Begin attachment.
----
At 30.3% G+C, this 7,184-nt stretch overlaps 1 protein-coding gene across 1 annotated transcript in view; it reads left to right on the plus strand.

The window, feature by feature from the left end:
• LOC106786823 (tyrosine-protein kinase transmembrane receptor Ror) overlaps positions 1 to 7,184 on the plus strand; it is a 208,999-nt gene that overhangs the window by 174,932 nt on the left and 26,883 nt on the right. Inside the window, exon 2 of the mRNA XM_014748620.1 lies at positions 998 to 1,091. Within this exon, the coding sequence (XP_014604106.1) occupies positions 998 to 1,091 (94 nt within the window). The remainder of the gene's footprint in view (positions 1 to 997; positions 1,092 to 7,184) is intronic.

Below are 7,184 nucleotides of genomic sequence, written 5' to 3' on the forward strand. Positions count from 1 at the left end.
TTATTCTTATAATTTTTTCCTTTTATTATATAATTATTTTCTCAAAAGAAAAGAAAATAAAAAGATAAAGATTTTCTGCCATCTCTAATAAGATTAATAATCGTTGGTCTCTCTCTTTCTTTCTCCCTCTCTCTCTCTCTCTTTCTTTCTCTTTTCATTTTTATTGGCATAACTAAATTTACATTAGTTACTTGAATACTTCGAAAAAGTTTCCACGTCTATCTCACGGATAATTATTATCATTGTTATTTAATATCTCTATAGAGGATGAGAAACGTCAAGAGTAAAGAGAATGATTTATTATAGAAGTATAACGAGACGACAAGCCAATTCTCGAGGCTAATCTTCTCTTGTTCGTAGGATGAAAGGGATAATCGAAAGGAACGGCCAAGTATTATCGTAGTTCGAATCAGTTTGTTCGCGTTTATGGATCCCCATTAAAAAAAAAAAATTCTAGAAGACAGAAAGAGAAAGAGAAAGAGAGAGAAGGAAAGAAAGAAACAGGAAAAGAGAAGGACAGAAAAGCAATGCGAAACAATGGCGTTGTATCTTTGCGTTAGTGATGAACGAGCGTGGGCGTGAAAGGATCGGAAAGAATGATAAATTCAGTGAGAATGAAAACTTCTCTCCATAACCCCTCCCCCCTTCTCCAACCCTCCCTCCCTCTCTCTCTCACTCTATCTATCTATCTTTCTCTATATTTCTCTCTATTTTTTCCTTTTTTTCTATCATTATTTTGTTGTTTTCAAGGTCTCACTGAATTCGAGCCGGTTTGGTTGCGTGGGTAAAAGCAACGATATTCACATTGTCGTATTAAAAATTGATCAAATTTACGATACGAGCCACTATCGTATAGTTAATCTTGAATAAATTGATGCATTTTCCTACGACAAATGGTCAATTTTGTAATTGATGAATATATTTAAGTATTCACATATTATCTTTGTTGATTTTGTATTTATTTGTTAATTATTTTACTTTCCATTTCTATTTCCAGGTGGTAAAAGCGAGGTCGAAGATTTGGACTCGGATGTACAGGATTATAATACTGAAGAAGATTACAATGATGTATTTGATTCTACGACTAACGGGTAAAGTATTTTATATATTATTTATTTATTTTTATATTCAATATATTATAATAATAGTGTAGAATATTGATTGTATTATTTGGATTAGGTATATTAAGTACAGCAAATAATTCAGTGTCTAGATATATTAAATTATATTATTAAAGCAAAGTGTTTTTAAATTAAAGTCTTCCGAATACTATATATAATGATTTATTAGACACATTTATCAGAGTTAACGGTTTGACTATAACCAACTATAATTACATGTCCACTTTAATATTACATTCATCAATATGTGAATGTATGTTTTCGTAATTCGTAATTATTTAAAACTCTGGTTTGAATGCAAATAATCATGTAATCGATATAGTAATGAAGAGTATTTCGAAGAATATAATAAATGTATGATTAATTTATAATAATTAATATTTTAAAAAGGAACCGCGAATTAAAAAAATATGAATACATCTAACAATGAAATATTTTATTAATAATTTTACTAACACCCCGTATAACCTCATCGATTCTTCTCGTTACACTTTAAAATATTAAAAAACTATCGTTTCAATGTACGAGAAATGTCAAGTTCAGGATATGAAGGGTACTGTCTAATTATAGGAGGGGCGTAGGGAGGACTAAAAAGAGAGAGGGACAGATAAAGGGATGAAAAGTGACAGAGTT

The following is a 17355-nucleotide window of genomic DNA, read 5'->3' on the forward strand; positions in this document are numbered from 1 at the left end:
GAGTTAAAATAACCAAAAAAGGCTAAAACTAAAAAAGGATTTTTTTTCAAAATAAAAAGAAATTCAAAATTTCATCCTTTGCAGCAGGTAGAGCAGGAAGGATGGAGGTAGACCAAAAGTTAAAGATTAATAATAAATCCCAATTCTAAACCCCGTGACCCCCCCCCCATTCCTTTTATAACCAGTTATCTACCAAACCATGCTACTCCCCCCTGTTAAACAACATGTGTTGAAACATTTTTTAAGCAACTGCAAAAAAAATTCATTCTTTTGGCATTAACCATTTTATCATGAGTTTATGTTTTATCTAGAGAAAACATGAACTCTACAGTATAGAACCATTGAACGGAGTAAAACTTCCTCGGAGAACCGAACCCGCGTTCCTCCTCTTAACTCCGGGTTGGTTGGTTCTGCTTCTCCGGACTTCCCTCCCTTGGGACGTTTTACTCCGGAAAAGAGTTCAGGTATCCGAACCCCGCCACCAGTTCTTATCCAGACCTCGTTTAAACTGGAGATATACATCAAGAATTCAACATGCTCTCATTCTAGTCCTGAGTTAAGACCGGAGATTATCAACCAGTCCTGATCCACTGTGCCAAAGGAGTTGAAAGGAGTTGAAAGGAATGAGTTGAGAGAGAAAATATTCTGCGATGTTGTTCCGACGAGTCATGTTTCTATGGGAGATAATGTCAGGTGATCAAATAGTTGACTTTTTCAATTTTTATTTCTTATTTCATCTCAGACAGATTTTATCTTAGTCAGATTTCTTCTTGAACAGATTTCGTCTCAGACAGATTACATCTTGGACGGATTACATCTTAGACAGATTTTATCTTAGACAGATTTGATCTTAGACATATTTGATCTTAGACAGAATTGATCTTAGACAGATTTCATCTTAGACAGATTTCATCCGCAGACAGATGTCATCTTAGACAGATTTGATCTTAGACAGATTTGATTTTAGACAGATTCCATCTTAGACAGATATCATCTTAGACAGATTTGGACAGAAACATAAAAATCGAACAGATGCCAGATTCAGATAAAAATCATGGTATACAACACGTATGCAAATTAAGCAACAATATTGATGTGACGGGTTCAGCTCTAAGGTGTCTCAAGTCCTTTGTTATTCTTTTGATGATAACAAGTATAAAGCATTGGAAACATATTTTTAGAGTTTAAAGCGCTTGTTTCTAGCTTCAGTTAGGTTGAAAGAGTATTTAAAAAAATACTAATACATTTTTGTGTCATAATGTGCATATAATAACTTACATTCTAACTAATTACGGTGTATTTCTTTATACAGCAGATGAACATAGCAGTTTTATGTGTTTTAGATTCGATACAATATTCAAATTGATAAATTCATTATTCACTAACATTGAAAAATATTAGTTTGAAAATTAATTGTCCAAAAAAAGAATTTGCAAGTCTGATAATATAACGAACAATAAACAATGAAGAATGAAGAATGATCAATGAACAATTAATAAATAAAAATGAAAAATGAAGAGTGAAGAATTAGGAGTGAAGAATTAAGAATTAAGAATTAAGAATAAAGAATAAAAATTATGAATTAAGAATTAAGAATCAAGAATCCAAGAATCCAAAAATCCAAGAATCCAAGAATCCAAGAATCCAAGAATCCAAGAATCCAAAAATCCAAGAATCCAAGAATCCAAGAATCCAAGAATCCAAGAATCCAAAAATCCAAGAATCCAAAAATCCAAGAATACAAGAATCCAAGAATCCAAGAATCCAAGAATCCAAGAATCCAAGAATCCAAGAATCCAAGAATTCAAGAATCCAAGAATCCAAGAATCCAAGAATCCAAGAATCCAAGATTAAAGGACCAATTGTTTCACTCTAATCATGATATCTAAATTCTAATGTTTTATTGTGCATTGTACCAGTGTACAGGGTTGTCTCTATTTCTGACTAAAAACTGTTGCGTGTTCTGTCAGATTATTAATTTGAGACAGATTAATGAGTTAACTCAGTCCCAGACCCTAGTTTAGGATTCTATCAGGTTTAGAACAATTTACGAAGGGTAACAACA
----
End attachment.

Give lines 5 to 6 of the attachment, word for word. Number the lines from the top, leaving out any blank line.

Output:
TTATTCTTATAATTTTTTCCTTTTATTATATAATTATTTTCTCAAAAGAAAAGAAAATAAAAAGATAAAGATTTTCTGCCATCTCTAATAAGATTAATAATCGTTGGTCTCTCTCTTTCTTTCTCCCTCTCTCTCTCTCTCTTTCTTTCTCTTTTCATTTTTATTGGCATAACTAAATTTACATTAGTTACTTGAATACTTCGAAAAAGTTTCCACGTCTATCTCACGGATAATTATTATCATTGTTATTTAATATCTCTATAGAGGATGAGAAACGTCAAGAGTAAAGAGAATGATTTATTATAGAAGTATAACGAGACGACAAGCCAATTCTCGAGGCTAATCTTCTCTTGTTCGTAGGATGAAAGGGATAATCGAAAGGAACGGCCAAGTATTATCGTAGTTCGAATCAGTTTGTTCGCGTTTATGGATCCCCATTAAAAAAAAAAAATTCTAGAAGACAGAAAGAGAAAGAGAAAGAGAGAGAAGGAAAGAAAGAAACAGGAAAAGAGAAGGACAGAAAAGCAATGCGAAACAATGGCGTTGTATCTTTGCGTTAGTGATGAACGAGCGTGGGCGTGAAAGGATCGGAAAGAATGATAAATTCAGTGAGAATGAAAACTTCTCTCCATAACCCCTCCCCCCTTCTCCAACCCTCCCTCCCTCTCTCTCTCACTCTATCTATCTATCTTTCTCTATATTTCTCTCTATTTTTTCCTTTTTTTCTATCATTATTTTGTTGTTTTCAAGGTCTCACTGAATTCGAGCCGGTTTGGTTGCGTGGGTAAAAGCAACGATATTCACATTGTCGTATTAAAAATTGATCAAATTTACGATACGAGCCACTATCGTATAGTTAATCTTGAATAAATTGATGCATTTTCCTACGACAAATGGTCAATTTTGTAATTGATGAATATATTTAAGTATTCACATATTATCTTTGTTGATTTTGTATTTATTTGTTAATTATTTTACTTTCCATTTCTATTTCCAGGTGGTAAAAGCGAGGTCGAAGATTTGGACTCGGATGTACAGGATTATAATACTGAAGAAGATTACAATGATGTATTTGATTCTACGACTAACGGGTAAAGTATTTTATATATTATTTATTTATTTTTATATTCAATATATTATAATAATAGTGTAGAATATTGATTGTATTATTTGGATTAGGTATATTAAGTACAGCAAATAATTCAGTGTCTAGATATATTAAATTATATTATTAAAGCAAAGTGTTTTTAAATTAAAGTCTTCCGAATACTATATATAATGATTTATTAGACACATTTATCAGAGTTAACGGTTTGACTATAACCAACTATAATTACATGTCCACTTTAATATTACATTCATCAATATGTGAATGTATGTTTTCGTAATTCGTAATTATTTAAAACTCTGGTTTGAATGCAAATAATCATGTAATCGATATAGTAATGAAGAGTATTTCGAAGAATATAATAAATGTATGATTAATTTATAATAATTAATATTTTAAAAAGGAACCGCGAATTAAAAAAATATGAATACATCTAACAATGAAATATTTTATTAATAATTTTACTAACACCCCGTATAACCTCATCGATTCTTCTCGTTACACTTTAAAATATTAAAAAACTATCGTTTCAATGTACGAGAAATGTCAAGTTCAGGATATGAAGGGTACTGTCTAATTATAGGAGGGGCGTAGGGAGGACTAAAAAGAGAGAGGGACAGATAAAGGGATGAAAAGTGACAGAGTT

The following is a 17355-nucleotide window of genomic DNA, read 5'->3' on the forward strand; positions in this document are numbered from 1 at the left end: